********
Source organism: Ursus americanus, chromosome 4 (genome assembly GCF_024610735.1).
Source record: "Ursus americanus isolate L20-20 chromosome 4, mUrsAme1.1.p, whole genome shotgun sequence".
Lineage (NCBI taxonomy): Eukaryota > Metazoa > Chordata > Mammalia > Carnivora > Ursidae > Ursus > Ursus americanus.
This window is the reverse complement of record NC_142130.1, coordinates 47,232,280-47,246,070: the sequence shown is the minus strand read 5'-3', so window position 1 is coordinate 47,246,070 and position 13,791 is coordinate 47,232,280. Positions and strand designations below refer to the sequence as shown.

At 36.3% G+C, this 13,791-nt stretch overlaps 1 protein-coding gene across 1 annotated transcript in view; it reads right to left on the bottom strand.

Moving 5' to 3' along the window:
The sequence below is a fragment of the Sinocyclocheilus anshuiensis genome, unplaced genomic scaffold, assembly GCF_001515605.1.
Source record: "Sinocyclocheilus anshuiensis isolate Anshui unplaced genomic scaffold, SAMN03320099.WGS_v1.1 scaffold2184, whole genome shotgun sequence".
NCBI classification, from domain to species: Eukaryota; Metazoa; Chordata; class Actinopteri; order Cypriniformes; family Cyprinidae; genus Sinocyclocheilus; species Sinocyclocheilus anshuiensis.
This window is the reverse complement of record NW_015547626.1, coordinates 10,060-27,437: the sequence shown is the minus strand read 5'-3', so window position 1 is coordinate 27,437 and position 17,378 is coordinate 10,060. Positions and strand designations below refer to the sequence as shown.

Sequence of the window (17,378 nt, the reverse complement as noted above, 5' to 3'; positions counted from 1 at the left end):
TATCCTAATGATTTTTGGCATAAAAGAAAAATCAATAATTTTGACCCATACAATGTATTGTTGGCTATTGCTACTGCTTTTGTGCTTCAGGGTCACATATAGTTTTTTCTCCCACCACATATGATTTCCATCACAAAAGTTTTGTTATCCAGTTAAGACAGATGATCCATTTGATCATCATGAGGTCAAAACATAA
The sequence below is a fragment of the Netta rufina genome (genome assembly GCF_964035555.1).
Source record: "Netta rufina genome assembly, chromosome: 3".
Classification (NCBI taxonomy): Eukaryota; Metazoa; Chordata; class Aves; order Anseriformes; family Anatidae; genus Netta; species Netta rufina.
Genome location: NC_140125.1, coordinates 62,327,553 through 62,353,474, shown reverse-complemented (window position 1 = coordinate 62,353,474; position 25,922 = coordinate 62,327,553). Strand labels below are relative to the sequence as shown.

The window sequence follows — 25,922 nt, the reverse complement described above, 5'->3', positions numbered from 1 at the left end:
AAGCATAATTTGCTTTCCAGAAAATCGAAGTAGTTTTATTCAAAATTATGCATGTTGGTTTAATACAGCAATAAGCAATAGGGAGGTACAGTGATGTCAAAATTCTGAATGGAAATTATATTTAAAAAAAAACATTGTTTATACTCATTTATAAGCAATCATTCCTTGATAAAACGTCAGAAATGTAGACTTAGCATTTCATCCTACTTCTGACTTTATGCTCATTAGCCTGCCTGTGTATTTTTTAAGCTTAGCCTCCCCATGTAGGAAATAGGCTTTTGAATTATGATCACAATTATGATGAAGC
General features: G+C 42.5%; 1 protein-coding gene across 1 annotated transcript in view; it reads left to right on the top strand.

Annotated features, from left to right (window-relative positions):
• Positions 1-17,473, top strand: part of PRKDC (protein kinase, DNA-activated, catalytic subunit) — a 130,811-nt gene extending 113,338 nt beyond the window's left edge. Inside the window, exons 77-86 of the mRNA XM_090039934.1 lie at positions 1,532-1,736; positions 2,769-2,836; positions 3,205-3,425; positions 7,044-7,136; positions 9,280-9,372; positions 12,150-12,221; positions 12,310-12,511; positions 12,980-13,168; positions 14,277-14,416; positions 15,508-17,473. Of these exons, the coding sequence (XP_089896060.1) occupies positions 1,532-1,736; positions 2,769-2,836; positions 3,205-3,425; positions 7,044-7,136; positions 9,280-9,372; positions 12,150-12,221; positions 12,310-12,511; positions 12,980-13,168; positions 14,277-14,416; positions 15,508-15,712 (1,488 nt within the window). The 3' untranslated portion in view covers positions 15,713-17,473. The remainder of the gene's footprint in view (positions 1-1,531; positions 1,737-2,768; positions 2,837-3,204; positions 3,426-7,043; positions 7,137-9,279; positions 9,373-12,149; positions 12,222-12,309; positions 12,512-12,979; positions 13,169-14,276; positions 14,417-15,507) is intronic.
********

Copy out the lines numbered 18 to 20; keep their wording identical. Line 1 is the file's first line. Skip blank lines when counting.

AAGCATAATTTGCTTTCCAGAAAATCGAAGTAGTTTTATTCAAAATTATGCATGTTGGTTTAATACAGCAATAAGCAATAGGGAGGTACAGTGATGTCAAAATTCTGAATGGAAATTATATTTAAAAAAAAACATTGTTTATACTCATTTATAAGCAATCATTCCTTGATAAAACGTCAGAAATGTAGACTTAGCATTTCATCCTACTTCTGACTTTATGCTCATTAGCCTGCCTGTGTATTTTTTAAGCTTAGCCTCCCCATGTAGGAAATAGGCTTTTGAATTATGATCACAATTATGATGAAGC
General features: G+C 42.5%; 1 protein-coding gene across 1 annotated transcript in view; it reads left to right on the top strand.

Annotated features, from left to right (window-relative positions):